Radiation Therapy “By inhibiting miR-21 in localized prostate cancers, we could potentially reduce the amount of radiation needed for primary or salvage radiation therapy – or achieve a greater cancer-killing effect with standard radiation doses.”
In the search for better treatments for prostate cancer, protein-coding genes – genes that make proteins that cancer needs to grow and spread – have been a major focus of scientific attention. “Proteins are often good targets for cancer drugs,” says scientist Shawn Lupold, Ph.D., the Catherine Iola and J. Smith Michael Distinguished Professor in Urology, “because they contain unique features that can be specifically targeted with tiny molecules or antibody-based therapies. However, there is an entirely different class of genes that contribute to prostate cancer growth but do not encode a single protein.”
These non-coding genes “are proving to be novel biomarkers and therapeutic targets for cancer,” explains Theodore DeWeese, M.D., a pioneer professor of radiation oncology and molecular radiation sciences, who brought the first gene therapy for prostate cancer to clinical trial at Hopkins. Instead of proteins, these genes make RNA molecules, “which are more difficult to target with small molecules and antibodies.” Lupold and DeWeese are developing strategies for prostate cancer radiation therapy aimed at specific RNA molecules, called microRNAs.
For more than 20 years, Lupold’s laboratory has been studying microRNAs in prostate cancer – particularly, one promising microRNA gene: miR-21 “This microRNA is highly active in multiple types of cancers, and is believed to drive cancer development, growth, metastasis, and resistance to treatments,” Lupold says. In previous studies, Lupold and colleagues showed that miR-21 is upregulated in prostate cancer, associated with high Gleason grade, and capable of driving resistance to hormonal therapy. Lupold and DeWeese recently made another discovery about miR-21: it plays an important role in how prostate cancer cells respond to radiation therapy. “We were looking to identify microRNAs that inhibited DNA repair and enhanced the cell-killing effects of radiation therapy,” says DeWeese, “but we found that miR-21 caused the opposite effect. Cells that received miR-21 appeared resistant to radiation therapy, with almost three times more cancer cells surviving radiation treatment!” Shireen Chikara, a postdoctoral fellow working with Lupold and DeWeese, has validated these findings in several different prostate cancer cell models. Importantly, her work found that inhibiting miR-21 made radiation therapy even more effective.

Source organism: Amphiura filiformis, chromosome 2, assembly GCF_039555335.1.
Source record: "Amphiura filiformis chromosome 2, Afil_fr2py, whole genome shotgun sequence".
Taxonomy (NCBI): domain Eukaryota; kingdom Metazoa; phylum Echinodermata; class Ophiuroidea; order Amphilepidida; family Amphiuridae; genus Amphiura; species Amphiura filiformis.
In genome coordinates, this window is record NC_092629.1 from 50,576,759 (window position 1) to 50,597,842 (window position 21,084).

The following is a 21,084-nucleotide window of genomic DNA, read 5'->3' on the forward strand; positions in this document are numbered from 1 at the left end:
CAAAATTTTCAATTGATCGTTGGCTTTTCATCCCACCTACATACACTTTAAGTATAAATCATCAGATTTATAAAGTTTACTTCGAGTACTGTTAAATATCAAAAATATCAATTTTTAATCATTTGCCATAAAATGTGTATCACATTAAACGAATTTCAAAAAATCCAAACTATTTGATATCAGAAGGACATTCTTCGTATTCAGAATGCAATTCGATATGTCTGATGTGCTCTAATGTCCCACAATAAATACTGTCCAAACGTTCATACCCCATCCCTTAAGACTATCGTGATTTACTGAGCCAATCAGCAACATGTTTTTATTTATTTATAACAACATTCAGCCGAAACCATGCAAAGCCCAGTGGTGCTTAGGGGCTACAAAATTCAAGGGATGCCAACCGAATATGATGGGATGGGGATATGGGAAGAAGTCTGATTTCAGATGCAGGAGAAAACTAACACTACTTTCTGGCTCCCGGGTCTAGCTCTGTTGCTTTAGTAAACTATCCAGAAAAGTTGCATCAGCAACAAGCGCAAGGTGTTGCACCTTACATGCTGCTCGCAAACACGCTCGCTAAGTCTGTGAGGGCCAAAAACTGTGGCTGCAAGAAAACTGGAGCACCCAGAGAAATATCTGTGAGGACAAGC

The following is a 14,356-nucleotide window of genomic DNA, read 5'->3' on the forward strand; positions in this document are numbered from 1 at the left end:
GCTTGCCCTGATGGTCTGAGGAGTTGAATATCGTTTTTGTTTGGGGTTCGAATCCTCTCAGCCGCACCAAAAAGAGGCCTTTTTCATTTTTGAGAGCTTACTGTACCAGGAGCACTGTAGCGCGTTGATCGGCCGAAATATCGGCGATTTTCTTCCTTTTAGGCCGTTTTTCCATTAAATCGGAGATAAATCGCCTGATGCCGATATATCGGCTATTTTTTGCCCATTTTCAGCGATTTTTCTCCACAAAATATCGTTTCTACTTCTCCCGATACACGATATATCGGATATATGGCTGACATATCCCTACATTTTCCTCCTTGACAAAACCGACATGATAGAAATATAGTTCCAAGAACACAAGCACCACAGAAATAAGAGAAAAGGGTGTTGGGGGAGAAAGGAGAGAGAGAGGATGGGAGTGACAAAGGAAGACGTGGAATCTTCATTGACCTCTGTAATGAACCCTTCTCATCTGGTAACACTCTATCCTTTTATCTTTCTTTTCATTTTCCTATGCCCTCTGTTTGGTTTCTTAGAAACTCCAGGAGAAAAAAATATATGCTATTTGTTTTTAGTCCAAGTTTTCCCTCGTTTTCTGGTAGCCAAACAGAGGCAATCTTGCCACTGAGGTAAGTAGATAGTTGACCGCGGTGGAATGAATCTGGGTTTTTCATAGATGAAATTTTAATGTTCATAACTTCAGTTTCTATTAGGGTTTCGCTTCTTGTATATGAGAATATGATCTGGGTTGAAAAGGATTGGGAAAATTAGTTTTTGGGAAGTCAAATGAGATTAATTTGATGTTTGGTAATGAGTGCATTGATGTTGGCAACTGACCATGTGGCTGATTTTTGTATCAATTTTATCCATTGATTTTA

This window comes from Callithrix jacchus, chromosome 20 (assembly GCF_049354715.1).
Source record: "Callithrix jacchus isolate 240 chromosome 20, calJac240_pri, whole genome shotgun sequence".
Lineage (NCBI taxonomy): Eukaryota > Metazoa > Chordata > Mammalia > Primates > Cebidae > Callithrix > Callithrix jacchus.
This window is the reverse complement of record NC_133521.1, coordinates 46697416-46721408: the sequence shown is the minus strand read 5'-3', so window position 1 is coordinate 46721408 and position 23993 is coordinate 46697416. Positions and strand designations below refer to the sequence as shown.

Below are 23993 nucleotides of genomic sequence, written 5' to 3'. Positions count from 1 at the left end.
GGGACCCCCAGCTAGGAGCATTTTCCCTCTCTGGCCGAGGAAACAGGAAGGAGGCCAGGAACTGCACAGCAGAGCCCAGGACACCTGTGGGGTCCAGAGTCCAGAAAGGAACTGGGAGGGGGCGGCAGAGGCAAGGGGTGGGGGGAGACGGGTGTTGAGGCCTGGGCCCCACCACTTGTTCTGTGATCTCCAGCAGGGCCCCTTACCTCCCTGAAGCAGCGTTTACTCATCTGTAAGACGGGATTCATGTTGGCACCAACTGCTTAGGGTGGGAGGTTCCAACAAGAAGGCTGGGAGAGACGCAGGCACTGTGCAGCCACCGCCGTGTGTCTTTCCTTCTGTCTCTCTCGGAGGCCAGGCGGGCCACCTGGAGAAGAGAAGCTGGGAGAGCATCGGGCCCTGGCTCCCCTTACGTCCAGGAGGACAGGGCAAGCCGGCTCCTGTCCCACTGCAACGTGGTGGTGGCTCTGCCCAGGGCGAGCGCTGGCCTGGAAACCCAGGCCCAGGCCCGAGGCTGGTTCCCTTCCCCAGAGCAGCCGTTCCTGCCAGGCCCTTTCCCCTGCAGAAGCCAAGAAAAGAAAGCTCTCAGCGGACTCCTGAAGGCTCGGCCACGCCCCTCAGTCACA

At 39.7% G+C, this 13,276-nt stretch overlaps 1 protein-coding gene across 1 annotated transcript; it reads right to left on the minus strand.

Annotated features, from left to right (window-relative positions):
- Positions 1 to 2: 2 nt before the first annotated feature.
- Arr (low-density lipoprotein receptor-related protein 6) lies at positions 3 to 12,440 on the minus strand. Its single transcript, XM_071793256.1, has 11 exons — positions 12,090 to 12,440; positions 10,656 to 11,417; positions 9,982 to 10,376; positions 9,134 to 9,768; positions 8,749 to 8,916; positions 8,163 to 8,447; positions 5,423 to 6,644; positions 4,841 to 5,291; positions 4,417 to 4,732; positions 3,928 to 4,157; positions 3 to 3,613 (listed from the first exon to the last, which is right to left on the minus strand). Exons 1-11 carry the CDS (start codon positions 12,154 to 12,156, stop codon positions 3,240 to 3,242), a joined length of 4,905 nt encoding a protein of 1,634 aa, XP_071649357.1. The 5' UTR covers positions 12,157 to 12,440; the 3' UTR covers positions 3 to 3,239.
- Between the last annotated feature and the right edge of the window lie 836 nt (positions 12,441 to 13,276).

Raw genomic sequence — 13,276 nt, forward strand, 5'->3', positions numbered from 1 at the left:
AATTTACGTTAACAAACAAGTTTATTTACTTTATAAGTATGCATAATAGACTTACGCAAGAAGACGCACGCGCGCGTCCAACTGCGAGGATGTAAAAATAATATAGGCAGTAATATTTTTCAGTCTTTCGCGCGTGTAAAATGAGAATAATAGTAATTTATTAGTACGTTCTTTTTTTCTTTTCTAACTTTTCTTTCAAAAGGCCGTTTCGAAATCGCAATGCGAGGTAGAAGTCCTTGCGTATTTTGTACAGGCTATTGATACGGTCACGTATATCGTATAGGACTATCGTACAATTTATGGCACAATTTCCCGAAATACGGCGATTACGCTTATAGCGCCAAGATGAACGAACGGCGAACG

Chikara has used two different strategies to block miR-21 in prostate cancer: natural chemicals that prevent cells from making miR-21, and RNA-based miR-21 inhibitors. “By directly injecting miR-21 inhibitors, I have been able to significantly reduce the levels and activity of miR-21 in human prostate tumors grown in mice,” she says. Chikara’s work has exciting implications for radiation therapy, notes DeWeese: “Radiation resistance is a significant factor contributing to the progression of localized prostate cancers following unsuccessful primary or salvage radiation therapy. By inhibiting miR-21 in localized prostate cancers, we could potentially reduce the amount of radiation needed for primary or salvage radiation therapy – or achieve a greater cancer-killing effect with standard radiation doses.”